fashion

A Turbulent Year in Retail Comes to an End


2020 has been a year like no other. Fashion retailers were hit
especially hard early on by the Covid-19 pandemic. Since then, they
have been racing, fighting even, to adapt, evolve and innovate fast
enough to save their businesses. Changes that were once part of a
long-term strategic plan had to be implemented immediately, often
remotely and with less staff. In some cases, this acceleration of
change helped to stave overall losses. For some, it even provided an
opportunity for brand growth and scaling. But for many it was an
acceleration towards insolvency and bankruptcy.

You can also listen to this story. Joshua Williams’
podcast with Massimo Volpe is published here
.

For those who made it pass these initial hurdles, the focus turned
to the fourth quarter, the most important season for fashion retailers
in terms of overall sales. For most retailers, this meant putting more
emphasis on e-commerce, restructuring promotional timelines and
realigning direct-to-consumer distribution strategies. For others,
this included more drastic measures, such as reconfiguring physical
stores to be pick-up only locations, or even “dark stores” or
warehouses.

Now, as we near the end of the fourth quarter, retail executives
are hoping to see that their efforts have paid off and will provide a
foundation with which to rebuild their businesses in the short term,
post-pandemic.

So, what is the verdict leading into the holidays? How have retail
expectations held up? “It’s a very interesting and complex question,
because we have to speak about different geographies,” declares
Massimo Volpe, Co-Founder of the Retail Hub, and Founder of Global
Retail Alliance, an association that connects leading global
retailers. ”We’ve seen an increase in Q4, especially in the US market,
up by almost double digits. We definitely have seen a higher double
digit in the Asian market with China in the leading spot. And we’re
still struggling in Europe. We had a rebound all over Europe, but
because of the last, and current wave of Covid in specific areas like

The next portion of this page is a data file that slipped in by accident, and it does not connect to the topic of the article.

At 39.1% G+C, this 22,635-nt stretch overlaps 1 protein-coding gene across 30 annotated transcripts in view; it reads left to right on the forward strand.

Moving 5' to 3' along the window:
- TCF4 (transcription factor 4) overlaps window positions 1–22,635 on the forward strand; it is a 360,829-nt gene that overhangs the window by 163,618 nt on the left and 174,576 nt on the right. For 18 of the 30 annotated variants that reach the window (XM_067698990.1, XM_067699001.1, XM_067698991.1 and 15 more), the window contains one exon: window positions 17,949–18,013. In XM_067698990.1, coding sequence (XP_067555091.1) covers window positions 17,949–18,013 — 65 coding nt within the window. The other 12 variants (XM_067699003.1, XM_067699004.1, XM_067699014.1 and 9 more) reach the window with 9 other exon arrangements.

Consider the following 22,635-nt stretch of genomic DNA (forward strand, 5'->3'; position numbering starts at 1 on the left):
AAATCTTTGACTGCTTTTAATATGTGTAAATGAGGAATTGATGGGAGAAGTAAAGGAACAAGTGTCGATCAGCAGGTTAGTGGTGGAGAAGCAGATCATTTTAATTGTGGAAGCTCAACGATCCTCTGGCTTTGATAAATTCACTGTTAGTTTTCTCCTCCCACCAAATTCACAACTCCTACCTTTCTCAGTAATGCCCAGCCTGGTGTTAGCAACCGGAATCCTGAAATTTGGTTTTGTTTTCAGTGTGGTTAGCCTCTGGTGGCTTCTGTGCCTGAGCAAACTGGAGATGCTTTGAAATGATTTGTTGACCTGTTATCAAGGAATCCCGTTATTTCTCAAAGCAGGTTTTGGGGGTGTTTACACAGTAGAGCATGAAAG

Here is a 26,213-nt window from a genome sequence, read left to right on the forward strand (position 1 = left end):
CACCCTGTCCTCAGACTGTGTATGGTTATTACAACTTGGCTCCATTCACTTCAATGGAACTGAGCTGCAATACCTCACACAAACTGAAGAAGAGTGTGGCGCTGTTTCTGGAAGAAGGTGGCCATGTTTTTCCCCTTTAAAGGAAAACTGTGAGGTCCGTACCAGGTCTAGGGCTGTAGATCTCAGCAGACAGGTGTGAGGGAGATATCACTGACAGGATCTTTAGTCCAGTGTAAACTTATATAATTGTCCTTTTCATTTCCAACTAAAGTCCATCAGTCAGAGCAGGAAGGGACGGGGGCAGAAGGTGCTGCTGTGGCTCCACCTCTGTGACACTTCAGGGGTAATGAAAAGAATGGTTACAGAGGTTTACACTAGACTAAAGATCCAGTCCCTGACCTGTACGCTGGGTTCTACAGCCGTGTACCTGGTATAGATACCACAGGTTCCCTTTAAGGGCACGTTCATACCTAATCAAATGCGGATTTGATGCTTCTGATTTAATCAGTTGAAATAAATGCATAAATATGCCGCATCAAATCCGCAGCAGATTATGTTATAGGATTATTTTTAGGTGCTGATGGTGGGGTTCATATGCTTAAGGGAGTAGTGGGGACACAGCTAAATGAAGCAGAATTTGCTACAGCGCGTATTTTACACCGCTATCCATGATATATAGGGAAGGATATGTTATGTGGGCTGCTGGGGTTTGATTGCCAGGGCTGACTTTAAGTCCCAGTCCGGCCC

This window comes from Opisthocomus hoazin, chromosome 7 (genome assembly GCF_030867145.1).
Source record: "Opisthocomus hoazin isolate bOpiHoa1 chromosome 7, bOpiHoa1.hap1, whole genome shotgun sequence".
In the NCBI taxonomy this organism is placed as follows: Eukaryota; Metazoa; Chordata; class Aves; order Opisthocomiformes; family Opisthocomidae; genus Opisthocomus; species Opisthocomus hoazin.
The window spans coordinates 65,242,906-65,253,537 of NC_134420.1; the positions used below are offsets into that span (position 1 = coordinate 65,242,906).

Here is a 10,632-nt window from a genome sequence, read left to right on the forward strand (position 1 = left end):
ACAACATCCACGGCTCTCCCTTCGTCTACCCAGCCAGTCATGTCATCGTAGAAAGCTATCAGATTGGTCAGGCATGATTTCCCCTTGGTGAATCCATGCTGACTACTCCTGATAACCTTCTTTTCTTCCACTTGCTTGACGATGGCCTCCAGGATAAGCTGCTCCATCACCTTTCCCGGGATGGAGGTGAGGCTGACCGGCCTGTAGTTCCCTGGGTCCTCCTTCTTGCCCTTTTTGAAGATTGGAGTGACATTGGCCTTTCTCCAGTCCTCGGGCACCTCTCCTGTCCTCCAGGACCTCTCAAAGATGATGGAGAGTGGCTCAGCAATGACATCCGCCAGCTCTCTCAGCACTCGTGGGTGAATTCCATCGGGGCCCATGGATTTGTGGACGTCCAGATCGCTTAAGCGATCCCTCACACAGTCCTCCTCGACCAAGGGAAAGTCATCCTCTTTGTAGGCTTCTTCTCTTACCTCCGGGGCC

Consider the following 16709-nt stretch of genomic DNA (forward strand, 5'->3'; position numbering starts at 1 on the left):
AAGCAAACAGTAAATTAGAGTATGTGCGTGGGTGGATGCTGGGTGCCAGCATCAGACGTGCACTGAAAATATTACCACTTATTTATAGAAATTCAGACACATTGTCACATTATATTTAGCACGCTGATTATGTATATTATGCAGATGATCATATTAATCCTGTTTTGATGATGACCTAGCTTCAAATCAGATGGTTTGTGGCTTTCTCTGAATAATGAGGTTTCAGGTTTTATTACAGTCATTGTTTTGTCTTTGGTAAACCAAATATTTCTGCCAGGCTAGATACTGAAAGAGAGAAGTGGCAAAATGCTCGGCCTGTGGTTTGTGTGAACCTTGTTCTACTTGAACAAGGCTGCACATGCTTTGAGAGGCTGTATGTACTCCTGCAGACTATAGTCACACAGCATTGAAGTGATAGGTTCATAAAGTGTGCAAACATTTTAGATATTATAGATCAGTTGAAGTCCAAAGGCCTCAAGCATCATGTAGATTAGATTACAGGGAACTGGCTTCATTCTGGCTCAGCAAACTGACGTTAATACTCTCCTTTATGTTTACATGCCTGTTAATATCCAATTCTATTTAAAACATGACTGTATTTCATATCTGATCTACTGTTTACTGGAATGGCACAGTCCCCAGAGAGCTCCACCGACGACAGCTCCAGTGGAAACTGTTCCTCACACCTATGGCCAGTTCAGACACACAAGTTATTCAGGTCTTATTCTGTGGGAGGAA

France, UK, Italy and now Germany, we’re seeing people have kind of
slowdown a lot. So, It depends a lot on the geography you’re talking
about.”

While that might sound positive at first glance, at least for China
and the US, these double-digit number increases are still below
overall expectations and below year-on-year growth. But in a turbulent
year, executives have had to be more sanguine than usual. ”At the
beginning of next year, we weren’t expecting to see an increase,” says
Massimo. “We’re probably not going to match our forecast. We probably
have to wait until spring to see a decent comeback in the fashion
system.”

But there are silver linings. One of the key accelerations that
have led to overall positive growth in the retail industry is a more
strategic focus on e-commerce, and its position within an omni-channel
retail structure. According to Massimo, e-commerce has grown by 40%
for most companies, which represents a large shift. When asked if
these increases will continue post-pandemic, he suggests that after
Covid, these numbers will likely decrease to 20 or 25%. “But still,”
he reminds us, “it’s a huge increase compared to last year when for
most of the companies e-commerce was 10, 12%, if not lower.” And
what’s more, the pandemic forced many companies to finally set up
their online businesses, which will inform their businesses going
forward.

Massimo emphasizes that many of the adaptations and innovations
retailers will continue to employ post-pandemic are related to
personalization, a focus on the customer experience. “Innovations like
virtual shopping with a sales assistant, can create this omnichannel
situation, where you can have a direct relationship with your store,
with a person that you trust and eventually know, all in a comfortable
situation like home, on your phone, in a safer situation.”

Additionally, Massimo believes that there are key tools and
technologies that will become more front and center in 2021, including
smart speakers, a technology that Massimo has studied for the past
several years. He believes that use of smart speakers will continue to
increase post-Covid, especially as this technology enters new realms
such as gaming. Because it offers customers a substitute to typing, it
can be used in cars. “Now, with smart speakers you can shop when you
drive,” he exclaims.

Of course, launching new technologies in a meaningful way is a real
investment, financially and operationally. And with money as tight as
it is leading into 2021, retailers must be careful to focus on tools
that have the most customer impact. While the recent foray of luxury
retailers, such as Burberry and Balenciaga, into Twitch and gaming
make for very provocative titles and social media posts, these
technologies aren’t probably going to be a part of most retailer’s
short-term strategies. Massimo stresses that this is more likely a
marketing play than a strategy around increasing sales. And yet, he
quips, “I might not be in the right generation to judge it…this is
definitely my personal opinion!”

Massimo also acknowledges that the fashion industry is changing
quickly and companies need to be ready and agile during this moment of
compulsory evolution.



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